McCain was rejected by SC voters not because of his service or his "lack" of patriotism, but because he was too liberal when they compared him to Bush. Max Cleland was rejected by GA voters for the same reason. However, to hear McCain whine about it, you'd think they cut the buttons off of his uniform, broke his sword and escorted him to the SC line.

As Lowry points out:

McCain lost in South Carolina because he was too liberal for Republican primary voters and his campaign was considered too negative after he compared Bush's honesty to Bill Clinton's.

So as you can tell, it wasn't exactly all "sweetness and light" from McCain.

As an interesting aside, since we're talking about McCain, the Washington Post is reporting the following:

McCain said that he urged Kerry sometime ago not to talk about Vietnam during his campaign. "I did advise John. I said, 'Look, you shouldn't talk about Vietnam because everybody else will. Let everybody else do it.' His advisers figured that was probably not enough, that he had to emphasize that in his campaign. In my campaign, as you know, I didn't talk about it because I didn't need to."

McCain also said he drew a distinction between the first anti-Kerry ad by the veterans group, which focused on Kerry's Vietnam service, and a second ad now airing that criticizes Kerry for his leadership in the antiwar movement after he returned from Vietnam. McCain condemned the first ad but not the second.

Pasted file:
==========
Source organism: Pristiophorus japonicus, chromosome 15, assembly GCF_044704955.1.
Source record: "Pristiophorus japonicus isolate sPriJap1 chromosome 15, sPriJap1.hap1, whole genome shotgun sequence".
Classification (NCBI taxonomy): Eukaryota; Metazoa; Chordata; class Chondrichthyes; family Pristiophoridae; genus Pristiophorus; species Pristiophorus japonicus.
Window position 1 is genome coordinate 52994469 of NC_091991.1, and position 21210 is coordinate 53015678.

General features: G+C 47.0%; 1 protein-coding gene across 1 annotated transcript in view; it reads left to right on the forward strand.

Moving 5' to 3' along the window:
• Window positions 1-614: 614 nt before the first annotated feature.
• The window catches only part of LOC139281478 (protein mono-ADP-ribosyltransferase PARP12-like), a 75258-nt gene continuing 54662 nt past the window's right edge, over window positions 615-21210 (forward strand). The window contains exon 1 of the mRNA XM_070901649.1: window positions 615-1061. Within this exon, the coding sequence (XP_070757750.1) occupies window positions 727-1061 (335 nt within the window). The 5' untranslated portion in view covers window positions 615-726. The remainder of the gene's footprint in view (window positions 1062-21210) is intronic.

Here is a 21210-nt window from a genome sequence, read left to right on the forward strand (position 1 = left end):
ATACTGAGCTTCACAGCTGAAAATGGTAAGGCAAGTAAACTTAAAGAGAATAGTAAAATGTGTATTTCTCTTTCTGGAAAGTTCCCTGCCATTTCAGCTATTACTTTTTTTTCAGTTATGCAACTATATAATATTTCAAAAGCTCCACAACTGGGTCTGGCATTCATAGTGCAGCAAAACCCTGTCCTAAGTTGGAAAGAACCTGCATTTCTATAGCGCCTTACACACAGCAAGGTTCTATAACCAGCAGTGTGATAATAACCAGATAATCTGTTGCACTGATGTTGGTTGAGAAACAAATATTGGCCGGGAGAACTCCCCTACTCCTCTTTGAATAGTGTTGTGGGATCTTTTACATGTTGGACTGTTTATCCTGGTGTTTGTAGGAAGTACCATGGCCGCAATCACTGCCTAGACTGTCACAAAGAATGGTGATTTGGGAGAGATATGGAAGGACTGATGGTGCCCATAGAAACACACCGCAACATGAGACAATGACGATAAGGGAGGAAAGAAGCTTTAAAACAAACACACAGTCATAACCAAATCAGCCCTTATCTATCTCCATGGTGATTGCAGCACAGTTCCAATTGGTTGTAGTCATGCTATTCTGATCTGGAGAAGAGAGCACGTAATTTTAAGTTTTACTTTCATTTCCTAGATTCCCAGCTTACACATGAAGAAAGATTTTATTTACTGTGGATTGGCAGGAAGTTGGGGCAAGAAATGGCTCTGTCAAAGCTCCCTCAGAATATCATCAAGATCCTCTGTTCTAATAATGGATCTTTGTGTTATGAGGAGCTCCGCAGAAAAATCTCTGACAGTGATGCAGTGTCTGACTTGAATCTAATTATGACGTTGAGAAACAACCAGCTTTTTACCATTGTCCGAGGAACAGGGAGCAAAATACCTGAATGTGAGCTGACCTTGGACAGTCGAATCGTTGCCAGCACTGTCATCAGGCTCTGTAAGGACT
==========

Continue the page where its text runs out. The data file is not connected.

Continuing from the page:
Not condemning the second ad, huh?


Posted by McQ at 04:34 PM | Comments (19) | TrackBack

Laugh of the Day

John Kerry's characterization of the Swift Boat Vets attack on him:

"They have obviously decided that some people will believe anything, no matter how fictional or how far-fetched, if they just repeat it often enough. That's how they have run their administration, that's how they're running their campaign, and that's how they will run their convention," Kerry said.

Is he talking about himself or the Swifties? When it comes to "repeat it often enough" no one can hold a candle to Kerry's "... when I was in Vietnam" and all the now frayed and frazzled hero vignette's which have been repeated ad nauseum for 30 plus years.

Oh wait ... he's repeating the canard that the Swifties are run by the administration.

Well, you know, he may have a point, depending on how many times he intends to repeat that specious bit of nonsense.

Heh ... watching this guy work is making me consider the possibility he may be "irony impaired."

Posted by McQ at 03:47 PM | Comments (8) | TrackBack

the Pressure Cooker Theory of Hydraulic Release